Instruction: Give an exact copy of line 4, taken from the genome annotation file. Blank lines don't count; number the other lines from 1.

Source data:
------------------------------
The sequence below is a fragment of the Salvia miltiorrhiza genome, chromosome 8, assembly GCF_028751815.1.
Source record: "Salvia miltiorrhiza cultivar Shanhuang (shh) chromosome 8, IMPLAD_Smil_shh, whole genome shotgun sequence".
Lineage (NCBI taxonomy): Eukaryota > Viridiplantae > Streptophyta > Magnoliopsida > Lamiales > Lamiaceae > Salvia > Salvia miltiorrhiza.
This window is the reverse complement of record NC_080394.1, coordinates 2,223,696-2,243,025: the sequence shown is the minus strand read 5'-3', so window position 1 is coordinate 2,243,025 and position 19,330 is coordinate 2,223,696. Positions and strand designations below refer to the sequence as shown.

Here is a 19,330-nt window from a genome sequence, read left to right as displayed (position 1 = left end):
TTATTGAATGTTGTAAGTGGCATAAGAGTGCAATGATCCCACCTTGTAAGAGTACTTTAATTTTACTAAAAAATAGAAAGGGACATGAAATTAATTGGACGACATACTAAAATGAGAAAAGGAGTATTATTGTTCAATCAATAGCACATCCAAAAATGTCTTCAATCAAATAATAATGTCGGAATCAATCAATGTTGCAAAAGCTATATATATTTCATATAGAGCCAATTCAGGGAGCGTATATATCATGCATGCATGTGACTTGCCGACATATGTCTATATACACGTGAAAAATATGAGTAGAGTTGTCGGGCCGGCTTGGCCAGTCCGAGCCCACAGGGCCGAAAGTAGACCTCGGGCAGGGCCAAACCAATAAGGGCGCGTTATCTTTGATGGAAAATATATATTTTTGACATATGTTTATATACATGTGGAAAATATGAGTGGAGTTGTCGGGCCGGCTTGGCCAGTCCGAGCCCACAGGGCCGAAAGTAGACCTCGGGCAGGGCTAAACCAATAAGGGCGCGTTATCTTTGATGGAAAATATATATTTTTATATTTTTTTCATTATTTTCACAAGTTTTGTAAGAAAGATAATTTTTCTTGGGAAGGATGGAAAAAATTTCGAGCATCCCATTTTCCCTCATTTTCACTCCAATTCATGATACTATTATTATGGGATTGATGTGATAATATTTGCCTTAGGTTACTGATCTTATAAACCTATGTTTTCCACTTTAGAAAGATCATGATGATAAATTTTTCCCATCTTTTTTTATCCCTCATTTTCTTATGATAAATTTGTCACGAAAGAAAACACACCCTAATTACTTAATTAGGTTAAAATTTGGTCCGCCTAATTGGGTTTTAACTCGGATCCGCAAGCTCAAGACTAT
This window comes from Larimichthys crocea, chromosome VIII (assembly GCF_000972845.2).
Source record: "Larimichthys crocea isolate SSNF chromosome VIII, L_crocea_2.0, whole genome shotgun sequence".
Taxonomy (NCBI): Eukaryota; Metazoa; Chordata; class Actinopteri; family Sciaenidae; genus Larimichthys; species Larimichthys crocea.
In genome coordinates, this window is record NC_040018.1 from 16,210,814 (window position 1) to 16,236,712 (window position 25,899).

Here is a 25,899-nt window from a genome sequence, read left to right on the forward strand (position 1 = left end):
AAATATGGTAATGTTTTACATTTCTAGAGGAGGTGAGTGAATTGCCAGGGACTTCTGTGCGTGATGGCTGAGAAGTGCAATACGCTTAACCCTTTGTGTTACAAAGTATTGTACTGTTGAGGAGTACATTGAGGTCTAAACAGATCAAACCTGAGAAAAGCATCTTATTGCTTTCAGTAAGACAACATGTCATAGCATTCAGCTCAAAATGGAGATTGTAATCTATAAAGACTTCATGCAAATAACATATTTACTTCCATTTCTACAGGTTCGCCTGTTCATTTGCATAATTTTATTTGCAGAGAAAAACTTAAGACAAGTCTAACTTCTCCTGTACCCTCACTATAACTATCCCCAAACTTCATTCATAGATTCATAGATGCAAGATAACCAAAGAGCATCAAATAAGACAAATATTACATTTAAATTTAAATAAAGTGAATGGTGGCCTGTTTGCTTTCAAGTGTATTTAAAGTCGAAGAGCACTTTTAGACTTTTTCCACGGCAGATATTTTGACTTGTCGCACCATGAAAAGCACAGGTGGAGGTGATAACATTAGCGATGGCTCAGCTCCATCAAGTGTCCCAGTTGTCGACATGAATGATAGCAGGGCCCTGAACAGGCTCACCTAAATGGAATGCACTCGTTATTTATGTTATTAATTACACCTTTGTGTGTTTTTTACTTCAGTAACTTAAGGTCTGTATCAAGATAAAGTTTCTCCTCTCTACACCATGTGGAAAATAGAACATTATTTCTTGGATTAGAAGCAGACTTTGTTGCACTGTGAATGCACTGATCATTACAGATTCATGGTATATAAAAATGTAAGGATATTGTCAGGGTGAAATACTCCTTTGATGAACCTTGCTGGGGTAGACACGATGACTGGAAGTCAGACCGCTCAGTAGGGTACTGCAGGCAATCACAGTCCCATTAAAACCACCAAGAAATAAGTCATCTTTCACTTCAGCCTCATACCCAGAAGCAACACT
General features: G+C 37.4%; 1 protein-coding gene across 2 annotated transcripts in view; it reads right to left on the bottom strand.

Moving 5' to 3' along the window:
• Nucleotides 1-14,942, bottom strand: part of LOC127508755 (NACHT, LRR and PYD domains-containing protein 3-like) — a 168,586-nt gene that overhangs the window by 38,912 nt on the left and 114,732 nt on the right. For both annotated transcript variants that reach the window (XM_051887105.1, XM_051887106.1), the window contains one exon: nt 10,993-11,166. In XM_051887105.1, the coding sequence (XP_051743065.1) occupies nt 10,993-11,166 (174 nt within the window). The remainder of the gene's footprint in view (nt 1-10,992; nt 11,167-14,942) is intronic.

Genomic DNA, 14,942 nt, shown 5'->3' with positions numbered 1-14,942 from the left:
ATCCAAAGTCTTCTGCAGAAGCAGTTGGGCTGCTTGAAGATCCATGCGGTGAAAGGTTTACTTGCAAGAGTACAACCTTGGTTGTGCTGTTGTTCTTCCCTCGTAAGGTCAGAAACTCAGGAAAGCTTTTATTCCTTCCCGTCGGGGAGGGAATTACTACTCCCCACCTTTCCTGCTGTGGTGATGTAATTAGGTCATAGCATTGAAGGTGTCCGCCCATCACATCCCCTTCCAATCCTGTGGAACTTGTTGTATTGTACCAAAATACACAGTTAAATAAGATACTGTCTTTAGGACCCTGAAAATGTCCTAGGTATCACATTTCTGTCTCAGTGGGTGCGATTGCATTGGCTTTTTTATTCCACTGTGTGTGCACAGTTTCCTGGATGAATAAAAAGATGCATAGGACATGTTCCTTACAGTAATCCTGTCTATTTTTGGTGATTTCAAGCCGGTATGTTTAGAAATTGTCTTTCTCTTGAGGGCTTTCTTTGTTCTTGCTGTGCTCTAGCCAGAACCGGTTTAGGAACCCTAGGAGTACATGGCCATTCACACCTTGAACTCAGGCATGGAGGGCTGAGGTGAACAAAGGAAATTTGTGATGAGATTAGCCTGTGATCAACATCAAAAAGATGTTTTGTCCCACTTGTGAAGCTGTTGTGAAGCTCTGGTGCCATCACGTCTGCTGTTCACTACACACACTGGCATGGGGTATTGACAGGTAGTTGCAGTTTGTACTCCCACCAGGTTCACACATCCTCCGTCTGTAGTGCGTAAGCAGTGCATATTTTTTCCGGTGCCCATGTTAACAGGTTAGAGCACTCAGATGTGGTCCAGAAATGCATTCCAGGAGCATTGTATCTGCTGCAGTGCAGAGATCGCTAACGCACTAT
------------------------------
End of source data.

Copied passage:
This window is the reverse complement of record NC_080394.1, coordinates 2,223,696-2,243,025: the sequence shown is the minus strand read 5'-3', so window position 1 is coordinate 2,243,025 and position 19,330 is coordinate 2,223,696. Positions and strand designations below refer to the sequence as shown.